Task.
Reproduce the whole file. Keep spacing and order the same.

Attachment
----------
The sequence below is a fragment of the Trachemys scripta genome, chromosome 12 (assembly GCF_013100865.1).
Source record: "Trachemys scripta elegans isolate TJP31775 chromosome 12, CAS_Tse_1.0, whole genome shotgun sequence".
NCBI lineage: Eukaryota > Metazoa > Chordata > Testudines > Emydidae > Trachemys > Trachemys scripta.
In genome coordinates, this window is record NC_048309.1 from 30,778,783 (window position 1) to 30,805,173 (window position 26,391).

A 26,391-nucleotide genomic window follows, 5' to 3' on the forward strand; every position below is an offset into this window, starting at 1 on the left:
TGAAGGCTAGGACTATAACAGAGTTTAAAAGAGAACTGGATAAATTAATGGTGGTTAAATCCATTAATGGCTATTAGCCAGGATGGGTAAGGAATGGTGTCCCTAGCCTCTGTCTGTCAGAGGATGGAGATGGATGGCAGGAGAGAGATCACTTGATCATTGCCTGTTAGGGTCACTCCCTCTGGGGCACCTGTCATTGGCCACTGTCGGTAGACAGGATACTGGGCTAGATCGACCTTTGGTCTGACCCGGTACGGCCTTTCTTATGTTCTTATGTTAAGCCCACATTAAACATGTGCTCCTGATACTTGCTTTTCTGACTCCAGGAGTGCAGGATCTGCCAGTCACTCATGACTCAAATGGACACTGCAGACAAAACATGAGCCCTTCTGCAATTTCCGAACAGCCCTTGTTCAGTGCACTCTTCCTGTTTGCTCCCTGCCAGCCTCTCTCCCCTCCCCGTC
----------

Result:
The sequence below is a fragment of the Trachemys scripta genome, chromosome 12 (assembly GCF_013100865.1).
Source record: "Trachemys scripta elegans isolate TJP31775 chromosome 12, CAS_Tse_1.0, whole genome shotgun sequence".
NCBI lineage: Eukaryota > Metazoa > Chordata > Testudines > Emydidae > Trachemys > Trachemys scripta.
In genome coordinates, this window is record NC_048309.1 from 30,778,783 (window position 1) to 30,805,173 (window position 26,391).

A 26,391-nucleotide genomic window follows, 5' to 3' on the forward strand; every position below is an offset into this window, starting at 1 on the left:
TGAAGGCTAGGACTATAACAGAGTTTAAAAGAGAACTGGATAAATTAATGGTGGTTAAATCCATTAATGGCTATTAGCCAGGATGGGTAAGGAATGGTGTCCCTAGCCTCTGTCTGTCAGAGGATGGAGATGGATGGCAGGAGAGAGATCACTTGATCATTGCCTGTTAGGGTCACTCCCTCTGGGGCACCTGTCATTGGCCACTGTCGGTAGACAGGATACTGGGCTAGATCGACCTTTGGTCTGACCCGGTACGGCCTTTCTTATGTTCTTATGTTAAGCCCACATTAAACATGTGCTCCTGATACTTGCTTTTCTGACTCCAGGAGTGCAGGATCTGCCAGTCACTCATGACTCAAATGGACACTGCAGACAAAACATGAGCCCTTCTGCAATTTCCGAACAGCCCTTGTTCAGTGCACTCTTCCTGTTTGCTCCCTGCCAGCCTCTCTCCCCTCCCCGTC